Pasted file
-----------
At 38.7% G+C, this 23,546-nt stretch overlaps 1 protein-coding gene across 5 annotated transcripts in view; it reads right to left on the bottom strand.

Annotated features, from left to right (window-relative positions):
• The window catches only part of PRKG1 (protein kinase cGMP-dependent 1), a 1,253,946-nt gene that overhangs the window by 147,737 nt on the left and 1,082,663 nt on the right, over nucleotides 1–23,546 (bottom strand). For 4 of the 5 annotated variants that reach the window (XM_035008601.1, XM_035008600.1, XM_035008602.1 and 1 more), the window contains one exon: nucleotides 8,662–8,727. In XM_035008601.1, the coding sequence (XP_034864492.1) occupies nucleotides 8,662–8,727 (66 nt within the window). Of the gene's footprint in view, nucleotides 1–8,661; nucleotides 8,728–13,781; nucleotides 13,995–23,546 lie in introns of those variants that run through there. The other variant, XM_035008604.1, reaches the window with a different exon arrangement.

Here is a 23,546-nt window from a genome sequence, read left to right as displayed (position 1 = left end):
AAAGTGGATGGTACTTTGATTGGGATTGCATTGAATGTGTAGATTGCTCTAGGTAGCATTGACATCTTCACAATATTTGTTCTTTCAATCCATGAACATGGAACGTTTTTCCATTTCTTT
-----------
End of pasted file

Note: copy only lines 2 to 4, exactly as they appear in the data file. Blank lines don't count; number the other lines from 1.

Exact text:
Annotated features, from left to right (window-relative positions):
• The window catches only part of PRKG1 (protein kinase cGMP-dependent 1), a 1,253,946-nt gene that overhangs the window by 147,737 nt on the left and 1,082,663 nt on the right, over nucleotides 1–23,546 (bottom strand). For 4 of the 5 annotated variants that reach the window (XM_035008601.1, XM_035008600.1, XM_035008602.1 and 1 more), the window contains one exon: nucleotides 8,662–8,727. In XM_035008601.1, the coding sequence (XP_034864492.1) occupies nucleotides 8,662–8,727 (66 nt within the window). Of the gene's footprint in view, nucleotides 1–8,661; nucleotides 8,728–13,781; nucleotides 13,995–23,546 lie in introns of those variants that run through there. The other variant, XM_035008604.1, reaches the window with a different exon arrangement.

Here is a 23,546-nt window from a genome sequence, read left to right as displayed (position 1 = left end):